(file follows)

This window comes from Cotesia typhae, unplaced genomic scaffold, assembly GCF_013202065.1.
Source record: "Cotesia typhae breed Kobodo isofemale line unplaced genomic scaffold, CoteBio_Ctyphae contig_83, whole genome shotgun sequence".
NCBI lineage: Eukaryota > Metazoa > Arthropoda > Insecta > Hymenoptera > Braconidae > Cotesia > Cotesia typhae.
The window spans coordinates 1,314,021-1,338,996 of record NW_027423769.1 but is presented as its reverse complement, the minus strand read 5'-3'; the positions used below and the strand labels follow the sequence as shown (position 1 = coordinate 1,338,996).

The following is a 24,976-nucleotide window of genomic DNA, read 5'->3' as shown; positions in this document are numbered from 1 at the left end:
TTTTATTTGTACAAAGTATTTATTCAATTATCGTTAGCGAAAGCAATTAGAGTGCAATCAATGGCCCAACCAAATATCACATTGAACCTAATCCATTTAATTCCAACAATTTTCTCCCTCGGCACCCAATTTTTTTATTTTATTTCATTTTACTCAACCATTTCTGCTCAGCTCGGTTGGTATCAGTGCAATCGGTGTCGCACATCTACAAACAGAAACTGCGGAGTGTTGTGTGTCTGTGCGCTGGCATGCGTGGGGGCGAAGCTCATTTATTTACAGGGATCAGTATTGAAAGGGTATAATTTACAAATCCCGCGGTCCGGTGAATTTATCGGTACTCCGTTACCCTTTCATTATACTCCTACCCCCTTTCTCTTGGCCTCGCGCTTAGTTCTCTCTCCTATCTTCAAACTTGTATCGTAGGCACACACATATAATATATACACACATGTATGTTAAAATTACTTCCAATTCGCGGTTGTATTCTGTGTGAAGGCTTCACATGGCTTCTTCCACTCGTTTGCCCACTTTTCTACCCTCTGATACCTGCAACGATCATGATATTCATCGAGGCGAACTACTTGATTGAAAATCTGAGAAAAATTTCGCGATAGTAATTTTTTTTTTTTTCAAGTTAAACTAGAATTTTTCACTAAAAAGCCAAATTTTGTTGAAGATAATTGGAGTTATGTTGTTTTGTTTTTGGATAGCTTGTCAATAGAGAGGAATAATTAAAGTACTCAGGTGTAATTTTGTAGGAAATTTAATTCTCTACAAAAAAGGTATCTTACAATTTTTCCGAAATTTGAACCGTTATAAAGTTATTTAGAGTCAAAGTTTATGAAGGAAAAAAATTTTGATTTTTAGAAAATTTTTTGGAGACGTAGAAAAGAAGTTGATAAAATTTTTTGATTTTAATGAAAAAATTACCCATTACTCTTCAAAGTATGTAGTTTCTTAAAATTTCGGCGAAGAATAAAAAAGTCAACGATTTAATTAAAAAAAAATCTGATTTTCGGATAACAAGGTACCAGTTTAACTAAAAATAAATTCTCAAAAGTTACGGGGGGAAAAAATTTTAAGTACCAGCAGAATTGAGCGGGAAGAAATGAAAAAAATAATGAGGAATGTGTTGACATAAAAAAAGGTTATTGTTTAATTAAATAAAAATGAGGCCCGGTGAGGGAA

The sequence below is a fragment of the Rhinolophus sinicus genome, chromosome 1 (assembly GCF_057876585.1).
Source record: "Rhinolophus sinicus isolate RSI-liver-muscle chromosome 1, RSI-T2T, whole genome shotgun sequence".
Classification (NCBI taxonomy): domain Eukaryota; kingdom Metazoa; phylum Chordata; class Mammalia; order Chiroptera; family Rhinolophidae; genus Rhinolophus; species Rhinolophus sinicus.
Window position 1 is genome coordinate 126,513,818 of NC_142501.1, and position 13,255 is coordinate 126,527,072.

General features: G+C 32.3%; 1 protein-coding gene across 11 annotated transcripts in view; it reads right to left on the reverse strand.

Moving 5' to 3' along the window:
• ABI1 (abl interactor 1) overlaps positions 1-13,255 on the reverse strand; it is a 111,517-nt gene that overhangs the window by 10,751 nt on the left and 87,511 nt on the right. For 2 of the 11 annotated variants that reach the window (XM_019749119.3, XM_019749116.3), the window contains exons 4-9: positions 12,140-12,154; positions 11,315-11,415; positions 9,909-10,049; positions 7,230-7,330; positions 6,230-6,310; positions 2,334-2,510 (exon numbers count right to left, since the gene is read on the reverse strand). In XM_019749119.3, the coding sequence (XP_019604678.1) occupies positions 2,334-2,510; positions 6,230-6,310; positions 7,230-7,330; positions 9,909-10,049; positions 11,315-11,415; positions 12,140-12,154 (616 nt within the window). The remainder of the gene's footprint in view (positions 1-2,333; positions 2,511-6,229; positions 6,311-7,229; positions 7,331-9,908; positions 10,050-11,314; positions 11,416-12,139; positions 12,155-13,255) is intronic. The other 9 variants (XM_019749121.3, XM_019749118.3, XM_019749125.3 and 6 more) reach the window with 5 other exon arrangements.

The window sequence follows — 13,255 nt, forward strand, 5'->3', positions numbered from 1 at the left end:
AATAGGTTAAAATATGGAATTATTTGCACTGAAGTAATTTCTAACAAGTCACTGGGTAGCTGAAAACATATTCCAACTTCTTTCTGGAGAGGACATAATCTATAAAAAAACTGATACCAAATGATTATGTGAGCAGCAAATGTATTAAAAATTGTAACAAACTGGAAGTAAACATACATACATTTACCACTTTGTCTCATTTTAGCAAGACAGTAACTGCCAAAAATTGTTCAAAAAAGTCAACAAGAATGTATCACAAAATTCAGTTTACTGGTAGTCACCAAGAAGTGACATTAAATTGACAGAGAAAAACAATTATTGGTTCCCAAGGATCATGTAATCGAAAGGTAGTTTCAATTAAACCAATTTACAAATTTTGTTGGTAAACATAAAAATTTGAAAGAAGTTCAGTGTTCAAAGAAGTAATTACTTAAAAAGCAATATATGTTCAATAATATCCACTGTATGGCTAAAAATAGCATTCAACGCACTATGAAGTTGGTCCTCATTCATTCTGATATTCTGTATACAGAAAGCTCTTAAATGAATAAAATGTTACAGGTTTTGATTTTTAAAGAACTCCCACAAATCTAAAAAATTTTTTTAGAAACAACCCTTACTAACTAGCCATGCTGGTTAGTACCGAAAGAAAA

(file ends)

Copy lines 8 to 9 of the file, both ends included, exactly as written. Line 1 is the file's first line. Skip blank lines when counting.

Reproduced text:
Source record: "Rhinolophus sinicus isolate RSI-liver-muscle chromosome 1, RSI-T2T, whole genome shotgun sequence".
Classification (NCBI taxonomy): domain Eukaryota; kingdom Metazoa; phylum Chordata; class Mammalia; order Chiroptera; family Rhinolophidae; genus Rhinolophus; species Rhinolophus sinicus.